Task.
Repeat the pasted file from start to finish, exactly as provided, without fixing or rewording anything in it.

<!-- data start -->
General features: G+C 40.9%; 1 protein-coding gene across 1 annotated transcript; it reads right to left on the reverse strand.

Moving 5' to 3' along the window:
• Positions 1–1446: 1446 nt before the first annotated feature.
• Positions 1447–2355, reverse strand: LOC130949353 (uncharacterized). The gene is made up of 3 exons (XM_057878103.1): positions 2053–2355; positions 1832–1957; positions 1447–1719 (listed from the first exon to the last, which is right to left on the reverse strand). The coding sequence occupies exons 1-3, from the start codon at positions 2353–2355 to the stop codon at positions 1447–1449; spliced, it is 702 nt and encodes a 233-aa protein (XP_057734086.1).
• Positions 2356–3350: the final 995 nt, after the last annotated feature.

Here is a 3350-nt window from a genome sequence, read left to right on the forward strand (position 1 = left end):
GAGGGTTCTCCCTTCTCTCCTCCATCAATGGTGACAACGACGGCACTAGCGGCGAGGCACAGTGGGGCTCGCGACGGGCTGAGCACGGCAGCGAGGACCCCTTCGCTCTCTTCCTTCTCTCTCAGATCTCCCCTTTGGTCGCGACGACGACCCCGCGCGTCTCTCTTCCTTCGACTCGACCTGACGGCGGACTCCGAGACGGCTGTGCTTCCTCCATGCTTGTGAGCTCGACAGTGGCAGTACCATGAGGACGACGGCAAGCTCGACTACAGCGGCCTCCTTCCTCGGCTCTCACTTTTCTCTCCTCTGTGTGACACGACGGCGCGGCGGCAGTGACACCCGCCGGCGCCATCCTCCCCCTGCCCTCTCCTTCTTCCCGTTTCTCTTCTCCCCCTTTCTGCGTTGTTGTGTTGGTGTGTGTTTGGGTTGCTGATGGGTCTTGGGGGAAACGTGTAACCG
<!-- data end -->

General features: G+C 40.9%; 1 protein-coding gene across 1 annotated transcript; it reads right to left on the reverse strand.

Moving 5' to 3' along the window:
• Positions 1–1446: 1446 nt before the first annotated feature.
• Positions 1447–2355, reverse strand: LOC130949353 (uncharacterized). The gene is made up of 3 exons (XM_057878103.1): positions 2053–2355; positions 1832–1957; positions 1447–1719 (listed from the first exon to the last, which is right to left on the reverse strand). The coding sequence occupies exons 1-3, from the start codon at positions 2353–2355 to the stop codon at positions 1447–1449; spliced, it is 702 nt and encodes a 233-aa protein (XP_057734086.1).
• Positions 2356–3350: the final 995 nt, after the last annotated feature.

Here is a 3350-nt window from a genome sequence, read left to right on the forward strand (position 1 = left end):
GAGGGTTCTCCCTTCTCTCCTCCATCAATGGTGACAACGACGGCACTAGCGGCGAGGCACAGTGGGGCTCGCGACGGGCTGAGCACGGCAGCGAGGACCCCTTCGCTCTCTTCCTTCTCTCTCAGATCTCCCCTTTGGTCGCGACGACGACCCCGCGCGTCTCTCTTCCTTCGACTCGACCTGACGGCGGACTCCGAGACGGCTGTGCTTCCTCCATGCTTGTGAGCTCGACAGTGGCAGTACCATGAGGACGACGGCAAGCTCGACTACAGCGGCCTCCTTCCTCGGCTCTCACTTTTCTCTCCTCTGTGTGACACGACGGCGCGGCGGCAGTGACACCCGCCGGCGCCATCCTCCCCCTGCCCTCTCCTTCTTCCCGTTTCTCTTCTCCCCCTTTCTGCGTTGTTGTGTTGGTGTGTGTTTGGGTTGCTGATGGGTCTTGGGGGAAACGTGTAACCG